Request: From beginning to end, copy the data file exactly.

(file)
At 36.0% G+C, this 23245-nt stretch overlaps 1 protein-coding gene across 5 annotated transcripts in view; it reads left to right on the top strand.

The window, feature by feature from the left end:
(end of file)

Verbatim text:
At 36.0% G+C, this 23245-nt stretch overlaps 1 protein-coding gene across 5 annotated transcripts in view; it reads left to right on the top strand.

The window, feature by feature from the left end: